Wednesday, May 26, 2010
Cloth Diapers, Part 1
I've started and never posted on cloth diapering so many times. There is just so much to write about that it gets a little overwhelming. I was going to call this "all you ever wanted to know about cloth diapering," but that post, printed out would probably fill a book. There's so much to say that I'm going to do this is 2 or 3 parts. Or, maybe I'm just long winded.
I started cloth diapering both Silas and Samuel (who was almost 2) right after Silas was born.
Why Cloth Diaper?
The reason we made this change was because I started to get concerned about what was in disposable diapers and what they were doing to my babies. You know those little clear balls that are on their skin when a diaper gets too wet? Can't be good.
And, we would save lots of money. And, spare lots and lots of disposable diapers from ending up in the landfills. It is estimated to take 250-500 years to decompose.
Because I was intimidated to start cloth diapering it took me a long time to actually do it. I briefly considered it with Judah, seriously considered it with Samuel, finally did it with Silas, and now I consider myself a seasoned pro. Just kidding.
I did lots and lots of research on Diaper Swappers and Diaper Pin and highly recommend both of these sites.
Diaper Swappers has a forum where you can buy diapers from people (like a mini ebay for cloth diapers and accessories only). It is a great place to buy a few diapers, used, for a great price to try them out. I got several from there in the beginning. You can sell yours there when you're done, too. Diaper Pin has reviews on diapers, where to buy, how much others bought them for, and more.
Types of Diapers
For the ease of use I decided to start with BumGenius all-in-ones (aios). These basically look like a disposable diaper, just made from cloth. When the diaper gets wet or dirty you clasp the velcro together and throw the whole thing in the washing machine.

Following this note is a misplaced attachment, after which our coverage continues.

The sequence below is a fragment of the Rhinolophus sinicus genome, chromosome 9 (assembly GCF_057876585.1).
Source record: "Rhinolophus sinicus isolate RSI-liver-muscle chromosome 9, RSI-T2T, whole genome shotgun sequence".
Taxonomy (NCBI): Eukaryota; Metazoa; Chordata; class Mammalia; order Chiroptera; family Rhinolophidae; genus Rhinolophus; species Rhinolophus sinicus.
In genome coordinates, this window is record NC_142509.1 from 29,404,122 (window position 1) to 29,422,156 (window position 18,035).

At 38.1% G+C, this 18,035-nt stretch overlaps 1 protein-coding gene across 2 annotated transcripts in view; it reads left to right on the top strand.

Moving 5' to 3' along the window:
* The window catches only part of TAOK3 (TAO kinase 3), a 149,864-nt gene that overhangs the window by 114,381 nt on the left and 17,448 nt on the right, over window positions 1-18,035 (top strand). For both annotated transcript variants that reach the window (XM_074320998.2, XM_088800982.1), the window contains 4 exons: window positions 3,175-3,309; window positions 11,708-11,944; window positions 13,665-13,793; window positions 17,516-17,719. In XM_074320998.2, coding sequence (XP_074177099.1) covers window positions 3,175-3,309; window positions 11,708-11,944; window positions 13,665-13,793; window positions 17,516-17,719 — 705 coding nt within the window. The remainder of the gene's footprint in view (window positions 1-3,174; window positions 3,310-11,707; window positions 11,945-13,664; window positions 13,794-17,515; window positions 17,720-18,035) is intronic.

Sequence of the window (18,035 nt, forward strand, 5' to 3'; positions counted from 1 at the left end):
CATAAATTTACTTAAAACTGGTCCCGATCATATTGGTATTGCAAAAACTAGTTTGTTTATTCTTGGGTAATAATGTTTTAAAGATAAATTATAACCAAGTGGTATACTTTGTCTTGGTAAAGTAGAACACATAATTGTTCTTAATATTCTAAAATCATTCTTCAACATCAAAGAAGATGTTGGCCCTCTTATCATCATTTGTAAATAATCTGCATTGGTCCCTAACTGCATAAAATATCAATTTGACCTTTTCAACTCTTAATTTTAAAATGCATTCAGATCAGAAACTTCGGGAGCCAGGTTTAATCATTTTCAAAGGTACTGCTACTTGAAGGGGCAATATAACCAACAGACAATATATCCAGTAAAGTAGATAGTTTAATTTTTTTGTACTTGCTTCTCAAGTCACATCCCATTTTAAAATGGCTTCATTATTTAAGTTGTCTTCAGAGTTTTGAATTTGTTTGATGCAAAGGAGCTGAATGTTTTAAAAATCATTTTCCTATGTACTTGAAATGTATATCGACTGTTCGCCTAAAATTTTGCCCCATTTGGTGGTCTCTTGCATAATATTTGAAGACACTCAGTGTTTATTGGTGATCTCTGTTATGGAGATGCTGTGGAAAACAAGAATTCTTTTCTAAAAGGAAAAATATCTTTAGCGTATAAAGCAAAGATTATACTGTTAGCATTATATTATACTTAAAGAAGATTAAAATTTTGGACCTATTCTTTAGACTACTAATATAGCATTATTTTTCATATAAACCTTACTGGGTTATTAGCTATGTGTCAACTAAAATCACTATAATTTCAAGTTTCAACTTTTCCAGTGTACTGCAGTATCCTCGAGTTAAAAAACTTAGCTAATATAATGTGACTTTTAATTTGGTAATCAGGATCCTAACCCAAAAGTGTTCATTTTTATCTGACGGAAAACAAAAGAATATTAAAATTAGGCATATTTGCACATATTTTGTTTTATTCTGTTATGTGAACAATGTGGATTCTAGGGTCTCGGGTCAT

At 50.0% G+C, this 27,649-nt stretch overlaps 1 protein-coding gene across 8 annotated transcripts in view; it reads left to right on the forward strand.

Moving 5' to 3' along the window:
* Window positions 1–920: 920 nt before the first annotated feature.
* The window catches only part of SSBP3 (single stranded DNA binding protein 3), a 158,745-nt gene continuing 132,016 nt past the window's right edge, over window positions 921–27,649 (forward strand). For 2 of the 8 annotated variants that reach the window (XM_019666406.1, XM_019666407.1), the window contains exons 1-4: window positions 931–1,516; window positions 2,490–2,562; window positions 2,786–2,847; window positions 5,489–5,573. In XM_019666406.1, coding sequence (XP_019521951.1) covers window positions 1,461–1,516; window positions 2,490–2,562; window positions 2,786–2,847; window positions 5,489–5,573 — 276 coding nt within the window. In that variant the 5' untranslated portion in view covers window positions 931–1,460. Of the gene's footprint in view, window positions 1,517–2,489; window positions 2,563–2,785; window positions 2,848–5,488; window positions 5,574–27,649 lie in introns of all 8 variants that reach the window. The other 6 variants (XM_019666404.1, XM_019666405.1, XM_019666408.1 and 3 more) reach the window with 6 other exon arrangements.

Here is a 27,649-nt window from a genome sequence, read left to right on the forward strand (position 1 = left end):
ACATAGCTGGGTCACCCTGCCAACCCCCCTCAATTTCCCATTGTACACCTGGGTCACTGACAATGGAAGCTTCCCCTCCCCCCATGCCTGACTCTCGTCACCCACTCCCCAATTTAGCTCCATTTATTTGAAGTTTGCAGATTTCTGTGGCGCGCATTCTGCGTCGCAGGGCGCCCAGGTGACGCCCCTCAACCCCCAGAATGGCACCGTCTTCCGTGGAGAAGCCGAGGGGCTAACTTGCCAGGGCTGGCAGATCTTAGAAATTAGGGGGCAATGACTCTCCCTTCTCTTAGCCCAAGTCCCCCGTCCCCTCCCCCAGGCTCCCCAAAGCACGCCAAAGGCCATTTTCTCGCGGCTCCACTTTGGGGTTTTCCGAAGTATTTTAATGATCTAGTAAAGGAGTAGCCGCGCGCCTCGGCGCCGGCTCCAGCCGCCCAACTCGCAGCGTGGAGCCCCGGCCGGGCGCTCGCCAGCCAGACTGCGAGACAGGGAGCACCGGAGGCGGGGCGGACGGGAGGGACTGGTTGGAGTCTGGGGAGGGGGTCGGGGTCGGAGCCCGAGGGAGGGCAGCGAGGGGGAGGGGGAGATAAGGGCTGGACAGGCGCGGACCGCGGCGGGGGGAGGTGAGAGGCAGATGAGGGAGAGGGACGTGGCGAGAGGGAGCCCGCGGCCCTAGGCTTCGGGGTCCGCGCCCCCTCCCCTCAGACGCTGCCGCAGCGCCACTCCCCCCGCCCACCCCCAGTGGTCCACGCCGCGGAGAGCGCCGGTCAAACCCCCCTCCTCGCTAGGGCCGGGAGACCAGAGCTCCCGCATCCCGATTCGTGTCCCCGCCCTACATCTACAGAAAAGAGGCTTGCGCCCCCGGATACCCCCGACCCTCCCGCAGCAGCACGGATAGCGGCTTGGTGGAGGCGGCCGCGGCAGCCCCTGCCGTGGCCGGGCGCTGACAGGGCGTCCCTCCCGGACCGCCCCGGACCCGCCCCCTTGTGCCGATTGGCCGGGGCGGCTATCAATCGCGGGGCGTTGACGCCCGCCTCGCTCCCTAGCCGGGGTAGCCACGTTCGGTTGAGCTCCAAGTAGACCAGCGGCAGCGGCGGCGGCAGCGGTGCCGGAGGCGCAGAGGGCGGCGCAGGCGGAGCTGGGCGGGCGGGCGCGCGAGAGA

The benefit of aios is that they are so easy to use. You don't have to fold or stuff anything. You just use the diaper. A lot of people that use aios for babysitters, daycare, grandparents, and even dads. The downside is that they aren't as absorbent as other types, they take a lot longer to dry, and they are the most expensive option.
I am slowly phasing out of the aios and using only pocket diapers. Pocket diapers have a separate outer layer and insert. You "stuff" the insert into the diaper before you put it on the baby and take it out before washing. It takes slightly more work, because you have to prep the diaper before putting it on baby, but it literally takes a few seconds per diaper.
The benefits of a pocket diaper are they are less expensive than the aios, you can control how absorbent the diaper is based on the type, size, and how many inserts you add in, and they are, also, pretty easy to use.
There are, also, some new diapers called "flip diapers." I don't really know much about them, but apparently they're a mix between pockets and prefolds. They have an outer layer that you can reuse if it's not soiled and an inner layer.
The last type of diaper are prefolds. These are more "old fashioned" and what a lot of people think of when they think of cloth diapers. They're also the things you buy in packages at Target and can use as burp cloths.
They have an outer (usually plastic) cover and an inner cloth that needs to be folded (like a burp cloth type). They are sometimes use velcro and, rarely, pins. You can use the outer layer over and over until soiled and just wash the "cloth" on the inside. These are the most cost effective, but also have the steepest learning curve.
On sizing, you have two choices: fitted (xs, s, m, l, or xl) or one size. Fitteds are trimmer because you don't have to fold up the extra fabric for the smaller sizes, but if you plan on cloth diapering for the long haul one sizes are very economical. You pay more in the beginning per diaper, but get more use out of each diaper. You buy them once and you're done.
While I was starting cloth diapering a friend answered lots of questions for me. If you have any, I'd love to do the same for you. Feel free to leave a comment or email me.
Don't forget to come back in a few days for part deux!
Diapers and products I recommend
Tiny Tush Diapers
Fuzzi Bunz Diapers
Hemp Babies Inserts
Bummis Flushable Liners
photo credits: Cotton Babies, Fuzzi Bunz, Tiny Tush, Green Mountain Diapers
You can read Part 2 here.